education facilities. Chapman University’s new Lastinger Tennis Center features seven lighted courts in their cardinal-and-gray colors as well as drinking fountains, expansive shade structures, ample site




lighting, and seating for both spectators and players taking a break during the action. The new facility represents a significant upgrade on Chapman University’s previous tennis facilities. The project was completed with a fast-track schedule and finished while the campus remained fully occupied. Jones notes that the University was eager to complete the facilities and have them open for the next school session, which meant the project moved forward quickly to design the grading followed shortly by the start of the demolition process. With the site prepped for the new facility, design began on the courts, which included the installation of post-tensioned slabs. This was followed by what Jones describes as the “finish work” of the surrounding areas such as the restrooms and venues facilities. Jones says the fast-track schedule allows facilities to be designed in pieces and then built, which avoids a lengthy design process that would eventually be followed by building. Designing and building simultaneously, Jones says, “works out a lot better for the schedule.” This certainly turned out to be the case for the Lastinger Tennis Center, as the project was successful in finishing on time.

From varsity, club, and intramural sports to rock climbing, swimming, and kayaking, the number of activities housed within sports and recreation facilities in higher education will likely continue to expand. The task of accommodating and innovating new facilities to meet these growing needs has fallen squarely on the professionals of the AEC industry. In this regard, firms like C.W. Driver are leading the way in developing new, robust sports and recreation facilities that improve an institution’s standing for prospective students and provide unique benefits to students, faculty, and staff.

LUKE CAROTHERS is the Editor of Civil + Structural Engineer Magazine. If you want us to cover your project or feature an article, he can be reached at lcarothers@ zweiggroup.com.


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Playing with Fabric

Rigid-frame fabric buildings offer a permanent solution for athletic facilities.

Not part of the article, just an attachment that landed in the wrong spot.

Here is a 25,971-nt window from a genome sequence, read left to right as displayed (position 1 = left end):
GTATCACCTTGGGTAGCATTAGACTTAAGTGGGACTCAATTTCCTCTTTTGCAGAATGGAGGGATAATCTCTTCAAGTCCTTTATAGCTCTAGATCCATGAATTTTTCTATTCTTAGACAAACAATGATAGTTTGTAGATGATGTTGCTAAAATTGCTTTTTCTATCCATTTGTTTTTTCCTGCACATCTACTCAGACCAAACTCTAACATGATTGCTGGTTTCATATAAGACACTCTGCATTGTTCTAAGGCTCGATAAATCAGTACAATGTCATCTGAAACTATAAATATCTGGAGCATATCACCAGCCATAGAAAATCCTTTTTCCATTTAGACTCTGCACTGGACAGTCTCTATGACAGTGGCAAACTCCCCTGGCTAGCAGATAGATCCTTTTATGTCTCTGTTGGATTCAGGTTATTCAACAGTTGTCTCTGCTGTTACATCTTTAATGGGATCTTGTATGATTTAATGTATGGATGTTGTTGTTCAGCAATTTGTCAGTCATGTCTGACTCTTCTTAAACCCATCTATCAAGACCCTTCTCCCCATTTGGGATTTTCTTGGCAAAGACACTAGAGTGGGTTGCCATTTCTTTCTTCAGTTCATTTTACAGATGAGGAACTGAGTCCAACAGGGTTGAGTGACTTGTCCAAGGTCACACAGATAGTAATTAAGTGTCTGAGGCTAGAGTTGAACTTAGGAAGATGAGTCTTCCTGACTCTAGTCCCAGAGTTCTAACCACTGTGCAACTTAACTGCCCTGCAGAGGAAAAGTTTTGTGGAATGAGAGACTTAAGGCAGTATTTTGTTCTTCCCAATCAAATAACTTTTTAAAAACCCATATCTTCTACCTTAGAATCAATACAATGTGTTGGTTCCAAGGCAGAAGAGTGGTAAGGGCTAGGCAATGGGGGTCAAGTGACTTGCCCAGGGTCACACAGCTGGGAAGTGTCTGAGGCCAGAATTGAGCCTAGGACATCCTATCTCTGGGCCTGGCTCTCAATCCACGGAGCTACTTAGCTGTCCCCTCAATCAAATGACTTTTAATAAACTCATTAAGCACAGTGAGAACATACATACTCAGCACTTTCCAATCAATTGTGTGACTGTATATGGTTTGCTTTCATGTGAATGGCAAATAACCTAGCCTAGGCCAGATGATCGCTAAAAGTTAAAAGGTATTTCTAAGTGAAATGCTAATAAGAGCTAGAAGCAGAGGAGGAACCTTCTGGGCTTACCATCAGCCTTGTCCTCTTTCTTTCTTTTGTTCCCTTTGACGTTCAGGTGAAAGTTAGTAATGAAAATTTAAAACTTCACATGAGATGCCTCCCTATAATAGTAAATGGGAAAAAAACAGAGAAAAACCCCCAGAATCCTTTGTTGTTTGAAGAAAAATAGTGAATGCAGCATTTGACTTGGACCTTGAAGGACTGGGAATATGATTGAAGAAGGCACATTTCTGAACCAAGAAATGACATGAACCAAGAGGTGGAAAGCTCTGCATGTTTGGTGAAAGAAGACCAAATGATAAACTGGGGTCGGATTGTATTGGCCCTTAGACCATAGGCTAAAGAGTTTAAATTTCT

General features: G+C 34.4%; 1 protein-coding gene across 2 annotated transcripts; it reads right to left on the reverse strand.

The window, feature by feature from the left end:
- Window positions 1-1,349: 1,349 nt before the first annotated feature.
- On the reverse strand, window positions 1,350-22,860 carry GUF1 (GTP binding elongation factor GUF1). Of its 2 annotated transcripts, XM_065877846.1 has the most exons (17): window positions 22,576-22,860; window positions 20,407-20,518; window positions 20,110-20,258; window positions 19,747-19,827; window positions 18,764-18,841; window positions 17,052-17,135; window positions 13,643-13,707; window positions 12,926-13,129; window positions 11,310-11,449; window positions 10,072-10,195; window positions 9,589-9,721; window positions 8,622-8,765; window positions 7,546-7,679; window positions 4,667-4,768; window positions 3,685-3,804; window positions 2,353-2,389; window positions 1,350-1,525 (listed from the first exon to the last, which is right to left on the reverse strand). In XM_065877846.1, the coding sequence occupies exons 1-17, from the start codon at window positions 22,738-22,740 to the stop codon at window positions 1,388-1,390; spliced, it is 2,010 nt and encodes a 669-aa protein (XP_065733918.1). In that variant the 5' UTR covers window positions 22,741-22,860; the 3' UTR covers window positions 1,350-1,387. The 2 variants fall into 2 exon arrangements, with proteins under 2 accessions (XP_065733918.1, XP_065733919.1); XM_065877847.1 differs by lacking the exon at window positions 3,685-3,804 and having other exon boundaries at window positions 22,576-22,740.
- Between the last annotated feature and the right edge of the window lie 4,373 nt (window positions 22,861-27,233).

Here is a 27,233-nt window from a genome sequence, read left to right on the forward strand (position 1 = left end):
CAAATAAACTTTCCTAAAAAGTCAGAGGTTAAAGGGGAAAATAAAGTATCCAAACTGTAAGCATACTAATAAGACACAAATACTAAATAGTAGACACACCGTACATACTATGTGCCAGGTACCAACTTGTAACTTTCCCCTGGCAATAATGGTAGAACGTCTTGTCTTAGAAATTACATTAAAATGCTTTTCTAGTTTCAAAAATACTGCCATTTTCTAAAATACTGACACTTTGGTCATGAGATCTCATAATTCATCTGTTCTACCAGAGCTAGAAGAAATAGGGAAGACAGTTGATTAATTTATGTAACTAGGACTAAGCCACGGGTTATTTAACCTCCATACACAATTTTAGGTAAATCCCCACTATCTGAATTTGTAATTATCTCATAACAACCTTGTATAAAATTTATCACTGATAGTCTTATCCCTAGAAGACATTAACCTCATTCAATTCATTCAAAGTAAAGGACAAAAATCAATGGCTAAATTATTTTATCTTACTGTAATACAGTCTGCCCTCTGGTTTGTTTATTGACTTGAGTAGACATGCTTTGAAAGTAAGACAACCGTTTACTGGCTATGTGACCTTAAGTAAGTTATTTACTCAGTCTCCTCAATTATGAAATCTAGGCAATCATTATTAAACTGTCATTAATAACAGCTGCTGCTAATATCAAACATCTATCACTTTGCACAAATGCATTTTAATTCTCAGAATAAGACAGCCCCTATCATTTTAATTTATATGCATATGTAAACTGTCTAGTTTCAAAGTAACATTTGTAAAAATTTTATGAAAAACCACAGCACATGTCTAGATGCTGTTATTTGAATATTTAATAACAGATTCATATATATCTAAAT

By Shannon Humbert, Legacy Building Solutions

Space to Play Web truss structures had another serious limitation in that they were typically supplied only in predetermined sizes. This basically forced organizations into picking the standard offering that most closely matched the dimensions that were actually desired. The price may have been right, but it came along with needing to make certain sacrifices if the structure was oversized or undersized in any way. With a structural steel frame, end users have far more design flexibility. Facilities can always be engineered to the optimal specifications since every project begins with a clean sheet design. In effect, rigid- frame engineering was able to advance tension fabric buildings to a place where a facility can be constructed exactly as desired for its intended uses. There’s no getting around the fact that turf sports like football and soccer take up a lot of space, especially if you want a full-size regulation field. Rigid-frame design allows fabric buildings to have long clear spans without any need for support beams that would interfere with the playing area. For indoor facilities where a track is also needed, it isn’t a problem to go wider and longer with the building dimensions. From an engineering standpoint, brick-and-mortar buildings are obviously structurally sound as well. Where fabric becomes advantageous by comparison, however, is that the cost to clad a building with polyvinyl chloride (PVC) fabric walls is much less than constructing masonry walls or using other “conventional” materials.